Do you know the difference between logo design and responsive design? Should there even be a difference?
My guess is most of you reading this clearly understand what logo design is. But do you know what a responsive logo is?
Classic logo design consists of texts, shapes, images, or a combination of these. If designed right, your logo can tell your company’s brand story and establish a connection between you and your clients. The same can be said about responsive logo design.
It is not necessarily overly complex.
“Perhaps when designing logos for the responsive age we should try and bear the following in mind:
- A logo is not a brand.
- A brand is not a logo.
- A logo is the same as other elements of the identity system, such as color, slogans, and emblems.
- Logos should be simple and clear memory hooks. Nothing more, nothing less.
- Once we accept this, the logo can start to respond responsively.
– Charlie Hankers
Remember years back when people asked: “Is your website a responsive design?” The same concept is now being applied in a new branding trend called responsive logo design.
In other words, does your logo format well to any size you place it in? My guess is most logos today do not.
More than 20 years ago, when I received my degree in graphic design from MICA, we were taught that whatever the final logo mark was it had to be perfectly understood within a 2×2 centimeter space or larger. If it worked in black and white, it would work in color. Back then, everything was in print format. Today we talk pixels, which is an entirely different ballgame.
Responsive logo design adapts to any environment it is placed in—it doesn’t matter if the final format will be digital or print. In order to work effectively, your logo must be capable of being edited for size and layout and still continue to provide brand clarity. This is true whether the ultimate size is 16×16 or 500×500.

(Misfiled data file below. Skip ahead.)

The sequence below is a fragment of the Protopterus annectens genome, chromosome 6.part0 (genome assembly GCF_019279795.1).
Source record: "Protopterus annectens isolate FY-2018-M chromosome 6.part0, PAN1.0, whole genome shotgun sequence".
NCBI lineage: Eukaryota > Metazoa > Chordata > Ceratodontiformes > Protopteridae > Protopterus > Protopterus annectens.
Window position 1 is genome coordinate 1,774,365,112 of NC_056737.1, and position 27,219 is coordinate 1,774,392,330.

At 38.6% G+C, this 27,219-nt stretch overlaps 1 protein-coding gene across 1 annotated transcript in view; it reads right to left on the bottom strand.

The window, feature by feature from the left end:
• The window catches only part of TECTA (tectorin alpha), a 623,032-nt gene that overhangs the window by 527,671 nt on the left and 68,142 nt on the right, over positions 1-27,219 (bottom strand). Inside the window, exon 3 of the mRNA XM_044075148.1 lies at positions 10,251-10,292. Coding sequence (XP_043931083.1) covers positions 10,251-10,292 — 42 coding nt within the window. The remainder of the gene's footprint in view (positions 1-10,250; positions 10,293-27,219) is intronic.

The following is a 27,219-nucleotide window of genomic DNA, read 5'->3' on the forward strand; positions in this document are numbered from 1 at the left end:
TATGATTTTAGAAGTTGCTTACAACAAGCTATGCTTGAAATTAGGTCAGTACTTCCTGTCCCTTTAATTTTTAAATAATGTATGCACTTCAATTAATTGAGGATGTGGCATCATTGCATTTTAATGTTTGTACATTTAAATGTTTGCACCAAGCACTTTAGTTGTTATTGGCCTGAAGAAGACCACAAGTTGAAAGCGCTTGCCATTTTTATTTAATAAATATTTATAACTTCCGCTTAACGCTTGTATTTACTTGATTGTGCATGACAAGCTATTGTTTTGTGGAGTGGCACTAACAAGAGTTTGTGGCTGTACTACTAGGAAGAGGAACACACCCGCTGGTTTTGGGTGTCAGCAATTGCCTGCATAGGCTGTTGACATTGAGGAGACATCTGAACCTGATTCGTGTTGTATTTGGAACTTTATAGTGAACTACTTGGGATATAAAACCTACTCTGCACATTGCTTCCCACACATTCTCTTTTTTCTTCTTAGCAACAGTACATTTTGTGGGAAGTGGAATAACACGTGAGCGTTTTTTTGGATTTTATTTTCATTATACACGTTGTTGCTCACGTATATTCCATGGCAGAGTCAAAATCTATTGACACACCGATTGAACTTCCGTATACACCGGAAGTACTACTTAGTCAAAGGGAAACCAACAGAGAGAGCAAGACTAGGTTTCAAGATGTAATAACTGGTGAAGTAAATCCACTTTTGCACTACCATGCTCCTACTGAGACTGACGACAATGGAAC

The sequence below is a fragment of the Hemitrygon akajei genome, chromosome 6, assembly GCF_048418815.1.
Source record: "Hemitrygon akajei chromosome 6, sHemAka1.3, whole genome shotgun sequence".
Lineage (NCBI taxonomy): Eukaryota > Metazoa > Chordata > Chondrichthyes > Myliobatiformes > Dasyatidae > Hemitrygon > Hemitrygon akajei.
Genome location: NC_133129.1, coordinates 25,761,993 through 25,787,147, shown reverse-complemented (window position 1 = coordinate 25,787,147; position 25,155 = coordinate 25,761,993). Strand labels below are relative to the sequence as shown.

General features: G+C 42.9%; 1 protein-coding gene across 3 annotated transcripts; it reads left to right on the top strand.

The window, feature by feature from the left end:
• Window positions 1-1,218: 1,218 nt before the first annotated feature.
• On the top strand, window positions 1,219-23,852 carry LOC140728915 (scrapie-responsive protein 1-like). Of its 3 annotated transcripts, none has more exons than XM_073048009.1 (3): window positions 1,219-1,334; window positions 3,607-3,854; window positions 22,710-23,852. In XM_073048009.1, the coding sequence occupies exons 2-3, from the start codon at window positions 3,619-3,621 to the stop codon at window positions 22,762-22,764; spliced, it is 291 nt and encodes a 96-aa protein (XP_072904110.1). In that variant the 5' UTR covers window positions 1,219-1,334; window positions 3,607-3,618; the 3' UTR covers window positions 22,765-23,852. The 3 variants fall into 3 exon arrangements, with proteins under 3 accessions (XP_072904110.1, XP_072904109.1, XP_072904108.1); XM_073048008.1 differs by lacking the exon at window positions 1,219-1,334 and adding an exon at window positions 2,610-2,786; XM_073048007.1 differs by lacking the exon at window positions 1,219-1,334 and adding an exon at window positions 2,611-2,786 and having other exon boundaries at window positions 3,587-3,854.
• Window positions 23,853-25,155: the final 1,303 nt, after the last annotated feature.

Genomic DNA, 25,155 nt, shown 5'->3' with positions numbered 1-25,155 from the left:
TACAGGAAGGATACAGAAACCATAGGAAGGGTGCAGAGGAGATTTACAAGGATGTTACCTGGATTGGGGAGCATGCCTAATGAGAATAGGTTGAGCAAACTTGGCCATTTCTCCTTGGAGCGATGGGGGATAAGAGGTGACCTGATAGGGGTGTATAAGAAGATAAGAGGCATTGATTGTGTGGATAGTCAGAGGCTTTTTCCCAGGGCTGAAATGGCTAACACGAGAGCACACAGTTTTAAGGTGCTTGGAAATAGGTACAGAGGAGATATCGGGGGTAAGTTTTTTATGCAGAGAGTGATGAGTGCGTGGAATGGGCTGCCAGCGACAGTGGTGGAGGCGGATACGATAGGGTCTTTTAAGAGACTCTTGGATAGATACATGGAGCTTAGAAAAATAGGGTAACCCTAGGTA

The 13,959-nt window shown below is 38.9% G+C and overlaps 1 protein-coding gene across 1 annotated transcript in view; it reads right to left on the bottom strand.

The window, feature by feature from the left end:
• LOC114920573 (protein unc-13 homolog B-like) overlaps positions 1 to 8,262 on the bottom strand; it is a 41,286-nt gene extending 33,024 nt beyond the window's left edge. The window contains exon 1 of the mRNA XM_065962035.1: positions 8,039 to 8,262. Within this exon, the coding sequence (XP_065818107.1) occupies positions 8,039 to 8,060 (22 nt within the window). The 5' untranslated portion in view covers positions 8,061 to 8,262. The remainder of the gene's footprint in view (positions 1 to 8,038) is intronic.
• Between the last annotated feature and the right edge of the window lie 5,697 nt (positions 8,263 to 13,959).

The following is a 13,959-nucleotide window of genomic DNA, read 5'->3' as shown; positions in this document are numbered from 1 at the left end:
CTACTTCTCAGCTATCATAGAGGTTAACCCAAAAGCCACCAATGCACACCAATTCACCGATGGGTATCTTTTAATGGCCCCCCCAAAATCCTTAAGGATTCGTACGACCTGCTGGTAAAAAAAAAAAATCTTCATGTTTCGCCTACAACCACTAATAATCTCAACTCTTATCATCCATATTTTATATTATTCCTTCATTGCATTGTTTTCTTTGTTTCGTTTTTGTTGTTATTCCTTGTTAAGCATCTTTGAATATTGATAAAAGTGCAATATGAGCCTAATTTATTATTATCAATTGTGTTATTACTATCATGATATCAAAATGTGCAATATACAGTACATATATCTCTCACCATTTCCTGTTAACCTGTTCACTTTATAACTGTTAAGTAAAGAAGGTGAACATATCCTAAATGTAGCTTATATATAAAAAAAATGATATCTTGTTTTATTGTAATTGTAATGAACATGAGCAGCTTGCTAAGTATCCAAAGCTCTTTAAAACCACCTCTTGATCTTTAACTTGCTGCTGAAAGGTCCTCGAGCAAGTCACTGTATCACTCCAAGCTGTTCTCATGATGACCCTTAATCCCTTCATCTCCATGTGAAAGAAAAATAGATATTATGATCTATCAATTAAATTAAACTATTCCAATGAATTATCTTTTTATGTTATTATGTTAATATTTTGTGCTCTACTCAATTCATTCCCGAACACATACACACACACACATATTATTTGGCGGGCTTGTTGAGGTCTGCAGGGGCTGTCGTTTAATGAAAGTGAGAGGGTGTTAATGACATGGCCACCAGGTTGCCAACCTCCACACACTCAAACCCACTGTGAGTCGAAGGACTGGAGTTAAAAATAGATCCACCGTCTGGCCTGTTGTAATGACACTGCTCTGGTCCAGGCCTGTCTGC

Here are key aspects of responsive logo design:
- No more than four different logo-size options.
- Don’t just shrink your logo when scaling it down.
- The smaller the logo, the simpler the design should be. Select partial graphics the smaller you get.
- Implement one key element within all four designs.
- All four sizes need to be readable and establish clear brand recognition and awareness.
- Define a focal point to establish continuity.
Use font variations. The smaller your logo gets, the bolder the font might be. Stay within the same family, but make sure you pick a font that has a handful of different versions, i.e. light, regular, medium, bold, etc.
If you want to see responsive logo designs in action, take a look at the link of UK designer Joe Harrison, who implemented famous logos in various screen sizes. When you reduce your browser window, you will see how the logos respond to the various sizes to get the point across.
Here’s what Harrison had to say about his responsive logo demonstration:
“‘Responsive logos’ is a project that explores how brands might adapt to today’s multiple devices and screen resolutions. By applying responsive design principles to individual elements of a logo, and stripping out detail in relation to screen size, a more legible and appropriate logo can be displayed. The concept aims to move to brand away from fixed, rigid guidelines into a more flexible and contextual system.”
– Joe Harrison
Below are a couple examples of responsive logos in action:
So let’s return to our original questions. Should we refer to “logo design” or “responsive logo design?” The answer is both. Today, branding and digital marketing experts should educate their clients that when they present them with a logo design, they will actually present them with four logo designs. One for each size requirement.
Keep in mind the different sizes are not dependent upon the devices a viewer might use, but instead the importance of conveying the full value of your brand and establishing brand recognition—the ultimate goal of any logo placement.